John M. Neale (1818-1866) was well known for his adaptation of medieval hymns, many of which are no longer sung. Two of his songs, however, have endured with great popularity and are sung during the holiday season, O Come, O Come, Emmanuel and Good King Wenceslas.
Neale based the lyrics of Good King Wenceslas on the life of a famed 10th century Bohemian duke. He was raised a Christian and was taught in the castle by bishops. He was revered as a kind and generous ruler. Neale put music to the legend regarding the King giving alms to the poor. The chronicler, Cosmas of Prague, wrote:
Rising every night from his noble bed, with bare feet and only
one chamberlain, he went around to the churches and gave alms
generously to widows, orphans, those in prison and afflicted by
every difficulty, so much so that he was considered, not a prince,
but the father of all the wretched.
This ruler is associated with Christmas because it was his habit to give alms to the poor on the Feast of St. Stephen, the day following Christmas. Sadly, his brother Boleslav assassinated him only four years into his rule at the age of 22. King Wenceslas is the patron saint of the Czech Republic whose statue stands in the square that bears his name in Prague.
So if you happen to sing Neale's, Good King Wenceslas this holiday season remember the example of one who showed God's love to the poor and whose short life captured the true meaning of Christmas. On the back of this letter, you'll find the lyrics.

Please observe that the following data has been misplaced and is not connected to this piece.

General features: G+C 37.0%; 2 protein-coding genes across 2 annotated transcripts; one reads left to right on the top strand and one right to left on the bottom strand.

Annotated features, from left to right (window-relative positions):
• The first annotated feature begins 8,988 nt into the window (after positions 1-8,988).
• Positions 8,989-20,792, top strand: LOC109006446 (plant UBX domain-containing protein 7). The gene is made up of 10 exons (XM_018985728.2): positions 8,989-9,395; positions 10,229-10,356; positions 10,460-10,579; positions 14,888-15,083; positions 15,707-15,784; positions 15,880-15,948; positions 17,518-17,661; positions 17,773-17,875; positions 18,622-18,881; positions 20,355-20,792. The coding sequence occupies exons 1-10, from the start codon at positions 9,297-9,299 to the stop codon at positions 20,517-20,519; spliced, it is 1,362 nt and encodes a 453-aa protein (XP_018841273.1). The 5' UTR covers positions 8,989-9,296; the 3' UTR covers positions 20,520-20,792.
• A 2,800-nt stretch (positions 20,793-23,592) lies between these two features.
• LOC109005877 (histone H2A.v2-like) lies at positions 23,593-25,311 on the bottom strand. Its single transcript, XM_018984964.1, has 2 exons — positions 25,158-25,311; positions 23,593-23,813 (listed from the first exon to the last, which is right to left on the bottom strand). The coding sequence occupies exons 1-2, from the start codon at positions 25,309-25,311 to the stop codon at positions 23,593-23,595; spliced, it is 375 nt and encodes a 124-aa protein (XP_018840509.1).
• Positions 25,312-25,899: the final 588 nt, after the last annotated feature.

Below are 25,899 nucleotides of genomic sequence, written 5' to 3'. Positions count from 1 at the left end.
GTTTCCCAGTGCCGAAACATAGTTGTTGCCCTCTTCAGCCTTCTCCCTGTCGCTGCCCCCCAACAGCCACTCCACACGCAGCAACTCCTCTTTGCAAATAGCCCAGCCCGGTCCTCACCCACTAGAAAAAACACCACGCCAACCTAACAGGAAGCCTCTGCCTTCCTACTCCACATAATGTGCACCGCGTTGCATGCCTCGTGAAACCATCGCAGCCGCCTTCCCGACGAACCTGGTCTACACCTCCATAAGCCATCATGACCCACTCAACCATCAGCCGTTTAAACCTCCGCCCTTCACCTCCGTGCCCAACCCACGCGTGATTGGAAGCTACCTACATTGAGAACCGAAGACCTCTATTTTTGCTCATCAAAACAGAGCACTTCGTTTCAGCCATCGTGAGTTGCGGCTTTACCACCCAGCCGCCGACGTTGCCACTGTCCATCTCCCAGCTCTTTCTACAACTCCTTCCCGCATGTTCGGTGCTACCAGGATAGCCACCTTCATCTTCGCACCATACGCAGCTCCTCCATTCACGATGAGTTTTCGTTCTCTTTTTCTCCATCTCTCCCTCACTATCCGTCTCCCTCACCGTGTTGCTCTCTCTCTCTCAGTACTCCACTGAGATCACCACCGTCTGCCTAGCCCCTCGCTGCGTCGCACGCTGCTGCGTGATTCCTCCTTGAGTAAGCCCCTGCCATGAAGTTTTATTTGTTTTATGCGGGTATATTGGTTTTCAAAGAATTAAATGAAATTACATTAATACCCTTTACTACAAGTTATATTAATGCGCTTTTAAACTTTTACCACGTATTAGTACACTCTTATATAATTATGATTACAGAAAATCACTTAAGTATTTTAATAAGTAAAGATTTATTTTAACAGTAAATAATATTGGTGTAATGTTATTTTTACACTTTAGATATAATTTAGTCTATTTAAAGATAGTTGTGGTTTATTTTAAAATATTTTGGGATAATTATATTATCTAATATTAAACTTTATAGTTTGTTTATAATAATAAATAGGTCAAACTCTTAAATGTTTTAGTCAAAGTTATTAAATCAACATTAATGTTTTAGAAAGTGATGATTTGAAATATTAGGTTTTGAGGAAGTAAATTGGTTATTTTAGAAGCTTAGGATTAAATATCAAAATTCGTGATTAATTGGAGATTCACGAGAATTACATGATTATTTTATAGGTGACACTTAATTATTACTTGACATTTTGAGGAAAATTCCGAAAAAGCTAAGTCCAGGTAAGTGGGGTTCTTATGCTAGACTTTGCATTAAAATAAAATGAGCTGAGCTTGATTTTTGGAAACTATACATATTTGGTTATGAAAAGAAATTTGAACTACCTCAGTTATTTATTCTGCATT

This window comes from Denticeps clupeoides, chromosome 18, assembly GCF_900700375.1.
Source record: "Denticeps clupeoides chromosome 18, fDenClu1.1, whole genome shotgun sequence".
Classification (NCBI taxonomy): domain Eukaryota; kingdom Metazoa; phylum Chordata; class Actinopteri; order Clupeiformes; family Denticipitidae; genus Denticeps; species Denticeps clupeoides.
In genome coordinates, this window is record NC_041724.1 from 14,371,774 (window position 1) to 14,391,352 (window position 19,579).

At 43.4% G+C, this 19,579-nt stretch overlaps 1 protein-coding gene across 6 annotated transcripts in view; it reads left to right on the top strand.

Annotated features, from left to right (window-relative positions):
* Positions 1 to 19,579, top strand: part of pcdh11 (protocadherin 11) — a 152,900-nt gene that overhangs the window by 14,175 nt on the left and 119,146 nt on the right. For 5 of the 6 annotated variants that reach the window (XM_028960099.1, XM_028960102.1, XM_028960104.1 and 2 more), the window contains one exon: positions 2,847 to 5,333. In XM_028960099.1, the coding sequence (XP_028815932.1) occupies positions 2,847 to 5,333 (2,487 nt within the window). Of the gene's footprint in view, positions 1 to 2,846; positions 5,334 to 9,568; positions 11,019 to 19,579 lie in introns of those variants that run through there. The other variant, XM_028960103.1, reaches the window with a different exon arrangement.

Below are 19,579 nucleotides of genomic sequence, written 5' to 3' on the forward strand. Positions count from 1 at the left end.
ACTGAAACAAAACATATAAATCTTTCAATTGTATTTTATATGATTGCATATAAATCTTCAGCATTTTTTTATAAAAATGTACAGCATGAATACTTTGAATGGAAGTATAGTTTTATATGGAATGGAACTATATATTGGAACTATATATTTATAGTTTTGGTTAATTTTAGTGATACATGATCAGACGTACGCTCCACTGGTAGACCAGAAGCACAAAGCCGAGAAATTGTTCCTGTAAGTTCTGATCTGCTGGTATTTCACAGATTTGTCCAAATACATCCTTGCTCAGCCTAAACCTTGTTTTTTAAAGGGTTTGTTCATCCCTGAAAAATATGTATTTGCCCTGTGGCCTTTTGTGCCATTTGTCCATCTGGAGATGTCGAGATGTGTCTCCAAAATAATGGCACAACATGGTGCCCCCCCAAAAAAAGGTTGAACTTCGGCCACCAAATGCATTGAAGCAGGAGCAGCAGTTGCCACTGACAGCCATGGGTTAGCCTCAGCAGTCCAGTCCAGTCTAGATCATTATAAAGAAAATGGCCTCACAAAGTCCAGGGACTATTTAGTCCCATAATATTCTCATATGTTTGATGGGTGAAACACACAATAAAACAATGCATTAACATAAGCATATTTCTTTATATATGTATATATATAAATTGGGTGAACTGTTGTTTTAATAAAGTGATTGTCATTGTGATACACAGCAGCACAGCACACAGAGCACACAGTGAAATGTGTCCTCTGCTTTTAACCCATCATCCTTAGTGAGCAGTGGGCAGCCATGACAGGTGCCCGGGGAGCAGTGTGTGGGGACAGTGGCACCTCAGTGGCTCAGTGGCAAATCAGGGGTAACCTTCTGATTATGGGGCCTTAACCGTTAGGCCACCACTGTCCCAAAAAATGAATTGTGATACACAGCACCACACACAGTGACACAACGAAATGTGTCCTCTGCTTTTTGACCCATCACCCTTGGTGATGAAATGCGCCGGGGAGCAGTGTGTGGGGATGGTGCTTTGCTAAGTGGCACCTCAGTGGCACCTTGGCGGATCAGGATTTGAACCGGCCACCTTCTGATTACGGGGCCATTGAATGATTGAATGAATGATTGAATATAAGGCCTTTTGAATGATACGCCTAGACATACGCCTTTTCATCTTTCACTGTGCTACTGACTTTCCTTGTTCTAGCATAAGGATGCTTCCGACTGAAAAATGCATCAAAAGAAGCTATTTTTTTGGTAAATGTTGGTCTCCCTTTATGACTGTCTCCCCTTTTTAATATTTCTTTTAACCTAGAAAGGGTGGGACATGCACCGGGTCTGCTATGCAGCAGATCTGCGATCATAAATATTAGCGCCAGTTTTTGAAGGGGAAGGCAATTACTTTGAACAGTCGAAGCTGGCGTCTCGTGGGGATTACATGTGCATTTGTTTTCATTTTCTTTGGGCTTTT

Thank you for your valued business that contributed to a successful year at Jos. T. Fewkes & Co. We appreciate every time you contacted us for quality electrical products in 2013. Hopefully we've earned your confidence with every opportunity.
I trust you will have a wonderful and meaningful holiday and a happy and healthy New Year.
Raymond E. Gillin
~~~~~~~~~ Lyrics ~~~~~~~~~~~
GOOD KING WENCESLAS
Good King Wenceslas looked out
On the feast of Stephen
When the snow lay round about
Deep and crisp and even
Brightly shone the moon that night
Though the frost was cruel
When a poor man came in sight
Gath'ring winter fuel
"Hither, page, and stand by me
If thou know'st it, telling
Yonder peasant, who is he?
Where and what his dwelling?"
"Sire, he lives a good league hence
Underneath the mountain
Right against the forest fence
By Saint Agnes' fountain."
"Bring me flesh and bring me wine
Bring me pine logs hither
Thou and I will see him dine
When we bear him thither."
Page and monarch forth they went
Forth they went together
Through the rude wind's wild lament
And the bitter weather
"Sire, the night is darker now
And the wind blows stronger
Fails my heart, I know not how,
I can go no longer."
"Mark my footsteps, my good page
Tread thou in them boldly
Thou shalt find the winter's rage
Freeze thy blood less coldly."
In his master's steps he trod
Where the snow lay dinted
Heat was in the very sod
Which the Saint had printed
Therefore, Christian men, be sure
Wealth or rank possessing
Ye who now will bless the poor
Shall yourselves find blessing.